Most income-drawdown investors are no worse off than people who took out an annuity at the same time, despite stockmarket falls, according to Skandia.
The company says many investors have benefited from high levels of income while maintaining the level of their initial capital over three years and six years.
It is urging IFAs to check the relative performance of drawdown clients against those who have taken an annuity and not be put off drawdown by falling markets and low annuity rates.
But some IFAs argue that advisers should pay more attention to the servicing of drawdown clients and warn that failure to maintain portfolios properly is putting retirement funds at risk.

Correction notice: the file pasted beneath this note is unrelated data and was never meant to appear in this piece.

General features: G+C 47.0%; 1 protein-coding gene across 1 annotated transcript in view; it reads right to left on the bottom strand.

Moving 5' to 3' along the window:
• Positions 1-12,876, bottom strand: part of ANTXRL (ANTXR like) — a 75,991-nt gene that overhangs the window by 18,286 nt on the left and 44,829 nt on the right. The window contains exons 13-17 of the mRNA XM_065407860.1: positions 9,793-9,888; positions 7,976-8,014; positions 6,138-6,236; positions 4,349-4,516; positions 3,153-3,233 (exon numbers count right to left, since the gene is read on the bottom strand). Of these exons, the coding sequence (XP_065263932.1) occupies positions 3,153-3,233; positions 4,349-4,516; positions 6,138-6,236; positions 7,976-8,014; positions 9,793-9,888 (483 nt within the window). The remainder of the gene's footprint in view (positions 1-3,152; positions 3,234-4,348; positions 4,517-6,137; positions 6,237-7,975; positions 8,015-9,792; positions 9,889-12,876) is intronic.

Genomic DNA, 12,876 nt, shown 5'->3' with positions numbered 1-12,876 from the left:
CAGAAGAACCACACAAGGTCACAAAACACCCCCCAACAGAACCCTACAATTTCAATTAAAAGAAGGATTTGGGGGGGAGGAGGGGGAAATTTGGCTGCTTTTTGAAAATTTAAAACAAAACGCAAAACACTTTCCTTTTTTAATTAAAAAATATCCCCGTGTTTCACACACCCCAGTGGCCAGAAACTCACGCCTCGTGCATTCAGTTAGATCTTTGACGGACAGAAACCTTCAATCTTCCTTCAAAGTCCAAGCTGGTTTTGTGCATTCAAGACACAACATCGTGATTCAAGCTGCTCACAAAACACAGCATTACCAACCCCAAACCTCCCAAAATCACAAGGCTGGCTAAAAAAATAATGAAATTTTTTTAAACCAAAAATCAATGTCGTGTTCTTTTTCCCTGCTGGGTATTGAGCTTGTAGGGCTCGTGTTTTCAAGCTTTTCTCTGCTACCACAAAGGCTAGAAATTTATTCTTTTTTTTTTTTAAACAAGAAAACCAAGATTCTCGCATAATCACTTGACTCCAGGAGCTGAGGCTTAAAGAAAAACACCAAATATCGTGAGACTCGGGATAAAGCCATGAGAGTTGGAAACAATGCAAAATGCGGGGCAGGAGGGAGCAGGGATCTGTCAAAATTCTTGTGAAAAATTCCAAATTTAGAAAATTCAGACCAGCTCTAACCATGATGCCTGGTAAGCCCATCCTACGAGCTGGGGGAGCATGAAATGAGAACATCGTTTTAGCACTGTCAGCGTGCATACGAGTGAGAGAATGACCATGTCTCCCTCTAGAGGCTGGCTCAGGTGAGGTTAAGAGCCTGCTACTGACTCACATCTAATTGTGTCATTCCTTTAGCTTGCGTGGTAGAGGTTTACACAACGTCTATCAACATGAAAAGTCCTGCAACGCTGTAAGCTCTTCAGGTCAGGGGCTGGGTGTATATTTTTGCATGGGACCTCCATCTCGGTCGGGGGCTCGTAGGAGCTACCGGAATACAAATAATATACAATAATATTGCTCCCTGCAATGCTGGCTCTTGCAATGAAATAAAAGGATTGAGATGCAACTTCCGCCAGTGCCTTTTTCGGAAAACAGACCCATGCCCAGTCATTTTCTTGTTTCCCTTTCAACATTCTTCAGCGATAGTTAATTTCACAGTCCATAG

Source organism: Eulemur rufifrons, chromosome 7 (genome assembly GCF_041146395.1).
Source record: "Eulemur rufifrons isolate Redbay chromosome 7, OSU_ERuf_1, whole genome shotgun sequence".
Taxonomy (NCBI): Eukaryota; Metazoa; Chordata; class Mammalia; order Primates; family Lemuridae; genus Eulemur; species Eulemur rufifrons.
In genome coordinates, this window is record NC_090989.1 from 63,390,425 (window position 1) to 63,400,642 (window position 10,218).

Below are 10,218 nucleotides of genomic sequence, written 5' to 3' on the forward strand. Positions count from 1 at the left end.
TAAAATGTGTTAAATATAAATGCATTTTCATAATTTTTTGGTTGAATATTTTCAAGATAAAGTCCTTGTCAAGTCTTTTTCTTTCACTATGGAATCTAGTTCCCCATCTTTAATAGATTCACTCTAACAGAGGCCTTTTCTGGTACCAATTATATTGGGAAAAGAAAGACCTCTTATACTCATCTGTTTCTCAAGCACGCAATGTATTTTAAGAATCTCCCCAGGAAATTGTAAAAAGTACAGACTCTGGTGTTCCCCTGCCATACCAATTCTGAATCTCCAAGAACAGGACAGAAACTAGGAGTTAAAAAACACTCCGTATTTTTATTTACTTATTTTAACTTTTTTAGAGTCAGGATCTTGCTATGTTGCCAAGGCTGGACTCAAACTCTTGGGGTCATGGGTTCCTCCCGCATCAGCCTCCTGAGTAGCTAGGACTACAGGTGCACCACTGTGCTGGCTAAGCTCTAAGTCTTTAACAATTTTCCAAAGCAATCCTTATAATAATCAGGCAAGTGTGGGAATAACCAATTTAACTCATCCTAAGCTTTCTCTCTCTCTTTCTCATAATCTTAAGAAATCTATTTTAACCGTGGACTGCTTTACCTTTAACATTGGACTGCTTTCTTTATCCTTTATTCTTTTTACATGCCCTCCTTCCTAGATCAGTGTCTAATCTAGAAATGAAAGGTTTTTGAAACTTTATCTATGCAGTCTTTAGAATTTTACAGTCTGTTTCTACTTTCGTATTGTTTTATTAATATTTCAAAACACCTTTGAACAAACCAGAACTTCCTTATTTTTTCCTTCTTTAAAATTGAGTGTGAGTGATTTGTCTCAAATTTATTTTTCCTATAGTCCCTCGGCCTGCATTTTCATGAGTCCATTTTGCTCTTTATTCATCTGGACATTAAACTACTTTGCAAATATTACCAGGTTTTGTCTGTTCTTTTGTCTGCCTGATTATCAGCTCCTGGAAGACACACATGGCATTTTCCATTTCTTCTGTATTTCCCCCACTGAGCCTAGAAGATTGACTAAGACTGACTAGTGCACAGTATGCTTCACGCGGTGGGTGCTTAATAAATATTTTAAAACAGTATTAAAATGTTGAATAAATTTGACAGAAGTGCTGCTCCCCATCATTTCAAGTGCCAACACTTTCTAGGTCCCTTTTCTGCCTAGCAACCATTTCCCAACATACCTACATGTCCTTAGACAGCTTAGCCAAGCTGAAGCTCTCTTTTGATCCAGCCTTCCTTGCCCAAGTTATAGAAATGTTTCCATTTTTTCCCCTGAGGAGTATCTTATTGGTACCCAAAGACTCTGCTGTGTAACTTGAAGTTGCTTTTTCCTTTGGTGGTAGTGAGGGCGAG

Skandia marketing manager Peter Jordan says: “There is an awful lot of negativity attributed to income drawdown based on supposition. But if you look at the other features that come with drawdown, such as death benefits, clients generally believe their returns are reasonably balanced.
“Many commentators are saying equities look good value and there is far less potential downside on annuity rates for drawdown clients than there was a few years ago, so the case for drawdown is as good as it ever has been.”
Intelligent Pensions director Steve Patterson says: “Income drawdown is not a product that you sell and walk away from. There is a big back-end issue of clients not getting yearly strategy reviews and three-monthly asset monitoring.”
Chartwell pensions adviser Gemma Bryer says: “You have to consider the death benefits and flexibility of income and not just the performance. You can always use cash and gilt funds in drawdown.”